You take public transit to work. You opt for the fan over the air conditioner. You separate your papers from your plastics from your glass. You’re conscious of your impact on the environment. Or are you?
A new online exam featured recently on National Public Radio called Consumer Consequences looks at this question in a fun but insightful way. The site’s headlining question, “What would the world look like if everyone lived like me?” arguably raises the curiosity of anyone with a few moments to spare. For some, it might be a chance to finally realize the finite resources that surround them, regardless of whether they’ve figured out that climate change might do more than just increase their vacation opportunities.
On the other hand, it might be a chance for all you hardcore environmentalists out there to finally have irrefutable data supporting all those times you opted for the bike over the car. Well, give your environmental ego one last moment of ignorant bliss – your footprint might be much bigger that you think!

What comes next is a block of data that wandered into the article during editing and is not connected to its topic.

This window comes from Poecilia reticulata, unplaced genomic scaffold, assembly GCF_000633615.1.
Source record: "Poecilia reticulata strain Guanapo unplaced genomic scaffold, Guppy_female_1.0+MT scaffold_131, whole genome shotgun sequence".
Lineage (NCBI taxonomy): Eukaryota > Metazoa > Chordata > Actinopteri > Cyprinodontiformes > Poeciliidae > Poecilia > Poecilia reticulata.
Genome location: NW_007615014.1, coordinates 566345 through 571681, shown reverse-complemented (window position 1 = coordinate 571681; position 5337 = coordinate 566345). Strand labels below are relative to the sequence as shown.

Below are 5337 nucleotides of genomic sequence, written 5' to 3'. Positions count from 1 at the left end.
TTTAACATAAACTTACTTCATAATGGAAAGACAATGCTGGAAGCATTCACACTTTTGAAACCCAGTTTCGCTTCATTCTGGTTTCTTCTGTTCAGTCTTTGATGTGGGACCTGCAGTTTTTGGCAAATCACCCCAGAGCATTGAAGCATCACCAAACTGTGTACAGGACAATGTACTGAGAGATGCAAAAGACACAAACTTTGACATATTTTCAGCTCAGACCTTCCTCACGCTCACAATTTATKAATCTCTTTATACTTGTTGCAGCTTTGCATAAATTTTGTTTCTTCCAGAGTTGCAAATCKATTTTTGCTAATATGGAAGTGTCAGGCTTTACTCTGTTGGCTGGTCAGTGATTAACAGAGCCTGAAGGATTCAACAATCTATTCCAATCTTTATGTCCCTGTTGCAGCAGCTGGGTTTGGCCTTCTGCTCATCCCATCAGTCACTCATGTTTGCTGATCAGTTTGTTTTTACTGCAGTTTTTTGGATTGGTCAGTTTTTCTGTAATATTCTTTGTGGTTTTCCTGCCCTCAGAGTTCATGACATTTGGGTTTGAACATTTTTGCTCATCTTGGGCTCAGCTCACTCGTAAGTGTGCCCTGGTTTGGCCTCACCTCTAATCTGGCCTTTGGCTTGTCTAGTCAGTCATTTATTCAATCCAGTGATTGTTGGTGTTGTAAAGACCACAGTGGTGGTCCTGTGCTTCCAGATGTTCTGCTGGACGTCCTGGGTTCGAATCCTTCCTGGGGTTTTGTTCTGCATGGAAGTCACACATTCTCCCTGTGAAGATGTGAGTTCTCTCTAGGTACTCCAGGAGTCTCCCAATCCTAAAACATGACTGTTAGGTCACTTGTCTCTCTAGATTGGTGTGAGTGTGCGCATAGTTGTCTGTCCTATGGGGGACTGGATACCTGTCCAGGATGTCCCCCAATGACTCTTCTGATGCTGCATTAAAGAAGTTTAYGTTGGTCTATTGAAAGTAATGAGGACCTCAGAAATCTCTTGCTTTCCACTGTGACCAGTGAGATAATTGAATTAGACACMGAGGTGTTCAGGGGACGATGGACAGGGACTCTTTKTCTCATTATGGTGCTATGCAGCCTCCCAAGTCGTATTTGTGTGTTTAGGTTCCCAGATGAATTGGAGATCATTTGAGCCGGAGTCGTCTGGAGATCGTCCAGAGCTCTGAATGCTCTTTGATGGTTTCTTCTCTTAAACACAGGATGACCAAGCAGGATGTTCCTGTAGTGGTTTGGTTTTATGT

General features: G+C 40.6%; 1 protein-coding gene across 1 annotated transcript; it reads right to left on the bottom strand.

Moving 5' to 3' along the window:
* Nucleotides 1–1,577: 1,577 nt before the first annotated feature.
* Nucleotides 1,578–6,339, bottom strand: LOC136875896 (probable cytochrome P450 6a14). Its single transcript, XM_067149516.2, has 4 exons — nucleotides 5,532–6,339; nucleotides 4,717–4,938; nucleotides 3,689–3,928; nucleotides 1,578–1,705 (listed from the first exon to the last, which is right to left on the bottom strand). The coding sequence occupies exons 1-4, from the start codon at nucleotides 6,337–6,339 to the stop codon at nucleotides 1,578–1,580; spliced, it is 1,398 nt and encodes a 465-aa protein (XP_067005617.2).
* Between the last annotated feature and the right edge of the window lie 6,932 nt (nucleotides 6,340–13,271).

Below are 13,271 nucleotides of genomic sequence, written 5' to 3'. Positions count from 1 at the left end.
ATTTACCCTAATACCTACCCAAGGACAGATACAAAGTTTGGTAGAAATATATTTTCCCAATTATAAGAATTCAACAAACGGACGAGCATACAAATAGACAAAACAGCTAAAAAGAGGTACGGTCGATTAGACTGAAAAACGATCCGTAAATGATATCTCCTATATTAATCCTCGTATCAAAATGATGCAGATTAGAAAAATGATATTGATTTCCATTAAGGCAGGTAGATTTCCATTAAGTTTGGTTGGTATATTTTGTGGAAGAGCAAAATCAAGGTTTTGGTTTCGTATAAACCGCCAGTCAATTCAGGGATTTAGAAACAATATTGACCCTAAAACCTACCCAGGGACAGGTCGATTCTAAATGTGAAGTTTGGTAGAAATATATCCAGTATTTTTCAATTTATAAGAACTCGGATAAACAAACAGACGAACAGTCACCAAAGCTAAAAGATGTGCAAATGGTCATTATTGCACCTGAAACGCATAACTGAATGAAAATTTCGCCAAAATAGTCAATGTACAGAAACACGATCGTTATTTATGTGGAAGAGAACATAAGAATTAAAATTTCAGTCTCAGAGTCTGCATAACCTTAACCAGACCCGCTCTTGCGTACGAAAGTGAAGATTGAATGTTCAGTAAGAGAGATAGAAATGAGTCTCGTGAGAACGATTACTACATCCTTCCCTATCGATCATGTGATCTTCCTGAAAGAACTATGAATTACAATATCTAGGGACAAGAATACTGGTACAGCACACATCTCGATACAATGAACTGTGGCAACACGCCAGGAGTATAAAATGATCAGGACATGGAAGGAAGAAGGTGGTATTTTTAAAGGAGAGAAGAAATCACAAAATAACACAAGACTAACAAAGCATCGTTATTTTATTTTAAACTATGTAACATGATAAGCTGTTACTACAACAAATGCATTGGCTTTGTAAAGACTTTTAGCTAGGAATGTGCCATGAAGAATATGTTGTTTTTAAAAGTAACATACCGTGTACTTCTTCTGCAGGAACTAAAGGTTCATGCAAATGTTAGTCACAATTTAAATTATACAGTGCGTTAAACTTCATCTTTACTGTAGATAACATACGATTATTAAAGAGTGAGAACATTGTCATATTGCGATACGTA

A part of American Public Media’s special series Consumed (which is a truly engaging exploration of the long term sustainability of the all-American lifestyle), Consumer Consequences is a fun and educational interactive game with the mission to help you figure out your daily environmental impact.
First, pick an avatar. Then pick your location: farm, suburb, town or city. Then follow the icons from your home, to your transportation, to your food, to your trash habits and watch as the number of “earths” required to support your level of consumption grows bigger!
Try as one might, even in the most meager of circumstances by American standards, getting below the “1 Earth” mark is a difficult challenge. Particularly since your environmentally religious approach to recycling is outdone by all those trips to the local café. Not to despair though! Don’t forget that we ARE using standards set by a country that, if everyone lived like it, consumes on average “8 Earths” worth of resources.
So here’s your chance: the game provides a challenge, or an opportunity we’ll say, to improve your “score” and learn where you can most effectively begin cutting out wasteful and unsustainable practices in your everyday life….which is important. Because this may just be the first exam that you really can’t afford to fail!